Diabetes Forecast

The Healthy Living Magazine

Testing Vitamin D for Heart Health in Type 2 Diabetes

Researcher Carlos Bernal-Mizrachi, MD, investigates whether large doses of Vitamin D improve heart health in African Americans

Carlos Bernal-Mizrachi, MD

Carlos Bernal-Mizrachi, MD

Professor of Medicine, Washington University School of Medicine in St. Louis

Clinical Treatment of Diabetes

ADA Research Funding
Clinical Translational Award

There are many reasons to be grateful for the invention of sunscreen and office jobs, but vitamin D deficiency is not one of them. Produced in the body in response to sunlight, vitamin D is crucial for everything from strong bones to heart health.

These days many people aren’t getting enough of the stuff. Modern life has made vitamin D deficiency more common, as people simply spend less time outdoors. Sunscreen, generally a good idea, can also reduce exposure.

And people living north of the 42nd parallel, which passes through Chicago and includes most of the northern United States, are at a disadvantage thanks to shorter days in the winter. “When you’re living farther north, there are less months of vitamin D production in your body,” says Carlos Bernal-Mizrachi, MD, a researcher at Washington University in St. Louis. “At 42 degrees latitude, you’re not producing vitamin D between September and April.”

Lots of skin pigment can also make vitamin D harder to come by. Many African Americans, for example, have difficulty producing enough vitamin D. “Because of their skin color, African Americans require longer exposure to sunlight to produce the same amount of vitamin D as Caucasians,” Bernal-Mizrachi says. Making things worse, type 2 diabetes, an epidemic among African Americans, also makes it harder for the body to produce vitamin D.

Lots of people think—mistakenly—that the vitamin D added to milk takes care of their needs. “The common food people eat doesn’t include enough vitamin D to replace what you don’t produce in the winter and fall,” says Bernal-Mizrachi. “Milk does very little—you’d require huge amounts of milk every day to achieve the daily allowances of vitamin D.” Better sources include shiitake mushrooms and Alaskan salmon or mackerel, none of which are part of the average American’s everyday diet.

Bernal-Mizrachi says that in recent years researchers have connected vitamin D deficiency to the higher rates of heart disease in African Americans, whose risk of developing cardiovascular disease is double that of whites. To understand why, researchers combed through large-scale studies that ask thousands of people with diabetes about their lifestyle and health.

After correcting for other possible explanations, such as hypertension, smoking, and income levels, one factor still stood out: vitamin D. “Vitamin D explains 50 percent of the increased risk, suggesting that vitamin D could be a factor that needs to be studied to prevent cardiovascular disease in African Americans,” says Bernal-Mizrachi.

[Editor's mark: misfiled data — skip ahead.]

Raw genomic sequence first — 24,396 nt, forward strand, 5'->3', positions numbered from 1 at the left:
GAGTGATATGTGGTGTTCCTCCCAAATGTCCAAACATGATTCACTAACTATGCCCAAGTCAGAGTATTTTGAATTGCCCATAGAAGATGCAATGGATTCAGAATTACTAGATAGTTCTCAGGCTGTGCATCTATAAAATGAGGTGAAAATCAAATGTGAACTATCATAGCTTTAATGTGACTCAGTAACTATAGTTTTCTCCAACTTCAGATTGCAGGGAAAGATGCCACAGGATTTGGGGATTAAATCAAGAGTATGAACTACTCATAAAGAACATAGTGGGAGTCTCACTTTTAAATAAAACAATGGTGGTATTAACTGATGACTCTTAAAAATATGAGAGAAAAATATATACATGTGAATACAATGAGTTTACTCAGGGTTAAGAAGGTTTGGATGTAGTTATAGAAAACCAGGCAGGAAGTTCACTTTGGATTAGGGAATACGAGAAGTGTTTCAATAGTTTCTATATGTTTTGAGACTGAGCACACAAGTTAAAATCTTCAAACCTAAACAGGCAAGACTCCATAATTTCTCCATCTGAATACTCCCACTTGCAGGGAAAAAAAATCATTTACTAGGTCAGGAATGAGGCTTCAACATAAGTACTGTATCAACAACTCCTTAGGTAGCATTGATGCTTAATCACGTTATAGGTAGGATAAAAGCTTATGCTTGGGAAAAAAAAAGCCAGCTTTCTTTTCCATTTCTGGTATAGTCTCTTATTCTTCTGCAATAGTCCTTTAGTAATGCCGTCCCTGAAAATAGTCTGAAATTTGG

The connection came as a surprise to many. Vitamin D deficiency has long been known to cause diseases such as rickets, a softening of the bones that affects growing children, but heart health was a new link. “Vitamin D deficiency has been linked to osteoporosis for years,” Bernal-Mizrachi says. “What is new is non-bone illnesses.”

With the help of a grant from the American Diabetes Association, Bernal-Mizrachi is conducting an experiment to see if correcting the vitamin D deficiency can slow or halt the progression of cardiovascular disease. He’s put together a randomized controlled trial, the most rigorous type of research study, to see if large doses of vitamin D—nearly seven times the standard dose used to treat vitamin D deficiency—might reduce the risk of heart attacks and strokes.

Here’s how it works. Bernal-Mizrachi is recruiting nearly 100 older African Americans with type 2 diabetes. Half of the patients in the study get 600 IU of vitamin D a day for a year; the other half get a whopping 4,000 IU (100 mg).

Neither the patients nor the doctors know who’s getting which dose until after the trial. Bernal-Mizrachi then uses ultrasound to measure the thickness of the inner walls of the carotid artery, the big blood vessel that pulses in your neck. The measurements are done before the vitamin D treatment, after six months, and after a year.

The carotid artery, Bernal-Mizrachi says, is a good indicator of overall cardiovascular health and, in combination with blood tests, gives the researcher a way to gauge whether patients’ heart and circulatory health is improving. He’s hoping that when all the data are collected and analyzed, the patients getting the megadose will show more signs of improvement than patients on the smaller dosage. That would show vitamin D has promise as a low-cost treatment for cardiovascular disease. “If this works, it could really change policies,” Bernal-Mizrachi says. “Vitamin D could be a medication that will decrease cardiovascular disease.” Until the results are in, though, Bernal-Mizrachi urges people to avoid self-medicating: “It’s important for physicians to determine the level appropriate for you.”

If the experiment is a success, the next step would be to do a larger trial for public health policy purposes, to see if African Americans should supplement their vitamin D intake to promote heart health. An affordable, easy fix, vitamin D could be just what the doctor ordered.


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